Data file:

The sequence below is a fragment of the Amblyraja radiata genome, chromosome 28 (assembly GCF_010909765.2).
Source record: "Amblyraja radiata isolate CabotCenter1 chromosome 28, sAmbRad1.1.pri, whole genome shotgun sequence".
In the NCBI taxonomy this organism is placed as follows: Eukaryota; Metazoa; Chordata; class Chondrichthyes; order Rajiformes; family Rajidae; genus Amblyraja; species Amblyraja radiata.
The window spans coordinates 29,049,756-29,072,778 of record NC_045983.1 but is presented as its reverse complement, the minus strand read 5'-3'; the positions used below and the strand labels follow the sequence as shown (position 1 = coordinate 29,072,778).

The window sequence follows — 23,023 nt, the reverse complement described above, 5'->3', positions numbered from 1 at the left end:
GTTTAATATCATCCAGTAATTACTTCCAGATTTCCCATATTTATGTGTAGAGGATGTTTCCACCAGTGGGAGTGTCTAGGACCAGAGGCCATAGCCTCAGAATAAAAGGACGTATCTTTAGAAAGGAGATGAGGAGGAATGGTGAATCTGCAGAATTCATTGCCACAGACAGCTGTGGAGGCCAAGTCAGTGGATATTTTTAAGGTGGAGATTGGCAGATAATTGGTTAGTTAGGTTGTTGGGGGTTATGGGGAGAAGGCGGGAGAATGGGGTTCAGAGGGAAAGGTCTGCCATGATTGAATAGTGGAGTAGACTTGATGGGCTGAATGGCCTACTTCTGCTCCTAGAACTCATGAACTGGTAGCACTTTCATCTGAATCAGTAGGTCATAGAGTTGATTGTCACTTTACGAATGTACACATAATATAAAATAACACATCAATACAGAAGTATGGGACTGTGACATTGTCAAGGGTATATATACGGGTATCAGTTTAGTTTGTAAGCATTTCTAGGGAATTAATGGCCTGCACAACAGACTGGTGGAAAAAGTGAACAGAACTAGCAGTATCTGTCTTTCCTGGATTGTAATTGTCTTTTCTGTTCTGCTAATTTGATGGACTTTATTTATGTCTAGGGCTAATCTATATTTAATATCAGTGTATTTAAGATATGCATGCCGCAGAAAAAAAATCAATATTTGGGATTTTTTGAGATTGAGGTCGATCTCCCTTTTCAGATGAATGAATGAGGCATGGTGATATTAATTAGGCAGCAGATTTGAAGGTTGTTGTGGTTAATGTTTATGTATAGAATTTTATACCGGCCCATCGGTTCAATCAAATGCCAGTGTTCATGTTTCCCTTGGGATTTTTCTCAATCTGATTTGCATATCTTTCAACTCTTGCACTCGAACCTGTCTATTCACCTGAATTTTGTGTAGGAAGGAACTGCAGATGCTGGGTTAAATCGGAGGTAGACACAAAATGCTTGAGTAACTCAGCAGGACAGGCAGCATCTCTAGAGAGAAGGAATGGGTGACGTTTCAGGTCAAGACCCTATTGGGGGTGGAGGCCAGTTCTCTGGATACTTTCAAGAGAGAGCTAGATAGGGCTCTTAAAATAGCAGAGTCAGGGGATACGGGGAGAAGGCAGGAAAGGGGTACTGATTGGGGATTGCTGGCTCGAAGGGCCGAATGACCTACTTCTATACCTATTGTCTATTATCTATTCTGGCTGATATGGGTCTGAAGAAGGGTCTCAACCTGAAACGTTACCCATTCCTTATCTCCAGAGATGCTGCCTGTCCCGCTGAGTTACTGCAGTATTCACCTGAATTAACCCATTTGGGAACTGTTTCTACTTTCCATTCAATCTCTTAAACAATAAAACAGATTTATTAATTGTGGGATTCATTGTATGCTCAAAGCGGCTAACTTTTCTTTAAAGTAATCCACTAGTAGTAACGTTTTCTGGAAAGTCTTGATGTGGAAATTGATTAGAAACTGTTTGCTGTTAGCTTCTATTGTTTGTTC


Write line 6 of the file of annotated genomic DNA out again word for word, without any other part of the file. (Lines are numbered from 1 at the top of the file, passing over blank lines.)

GTTTAATATCATCCAGTAATTACTTCCAGATTTCCCATATTTATGTGTAGAGGATGTTTCCACCAGTGGGAGTGTCTAGGACCAGAGGCCATAGCCTCAGAATAAAAGGACGTATCTTTAGAAAGGAGATGAGGAGGAATGGTGAATCTGCAGAATTCATTGCCACAGACAGCTGTGGAGGCCAAGTCAGTGGATATTTTTAAGGTGGAGATTGGCAGATAATTGGTTAGTTAGGTTGTTGGGGGTTATGGGGAGAAGGCGGGAGAATGGGGTTCAGAGGGAAAGGTCTGCCATGATTGAATAGTGGAGTAGACTTGATGGGCTGAATGGCCTACTTCTGCTCCTAGAACTCATGAACTGGTAGCACTTTCATCTGAATCAGTAGGTCATAGAGTTGATTGTCACTTTACGAATGTACACATAATATAAAATAACACATCAATACAGAAGTATGGGACTGTGACATTGTCAAGGGTATATATACGGGTATCAGTTTAGTTTGTAAGCATTTCTAGGGAATTAATGGCCTGCACAACAGACTGGTGGAAAAAGTGAACAGAACTAGCAGTATCTGTCTTTCCTGGATTGTAATTGTCTTTTCTGTTCTGCTAATTTGATGGACTTTATTTATGTCTAGGGCTAATCTATATTTAATATCAGTGTATTTAAGATATGCATGCCGCAGAAAAAAAATCAATATTTGGGATTTTTTGAGATTGAGGTCGATCTCCCTTTTCAGATGAATGAATGAGGCATGGTGATATTAATTAGGCAGCAGATTTGAAGGTTGTTGTGGTTAATGTTTATGTATAGAATTTTATACCGGCCCATCGGTTCAATCAAATGCCAGTGTTCATGTTTCCCTTGGGATTTTTCTCAATCTGATTTGCATATCTTTCAACTCTTGCACTCGAACCTGTCTATTCACCTGAATTTTGTGTAGGAAGGAACTGCAGATGCTGGGTTAAATCGGAGGTAGACACAAAATGCTTGAGTAACTCAGCAGGACAGGCAGCATCTCTAGAGAGAAGGAATGGGTGACGTTTCAGGTCAAGACCCTATTGGGGGTGGAGGCCAGTTCTCTGGATACTTTCAAGAGAGAGCTAGATAGGGCTCTTAAAATAGCAGAGTCAGGGGATACGGGGAGAAGGCAGGAAAGGGGTACTGATTGGGGATTGCTGGCTCGAAGGGCCGAATGACCTACTTCTATACCTATTGTCTATTATCTATTCTGGCTGATATGGGTCTGAAGAAGGGTCTCAACCTGAAACGTTACCCATTCCTTATCTCCAGAGATGCTGCCTGTCCCGCTGAGTTACTGCAGTATTCACCTGAATTAACCCATTTGGGAACTGTTTCTACTTTCCATTCAATCTCTTAAACAATAAAACAGATTTATTAATTGTGGGATTCATTGTATGCTCAAAGCGGCTAACTTTTCTTTAAAGTAATCCACTAGTAGTAACGTTTTCTGGAAAGTCTTGATGTGGAAATTGATTAGAAACTGTTTGCTGTTAGCTTCTATTGTTTGTTC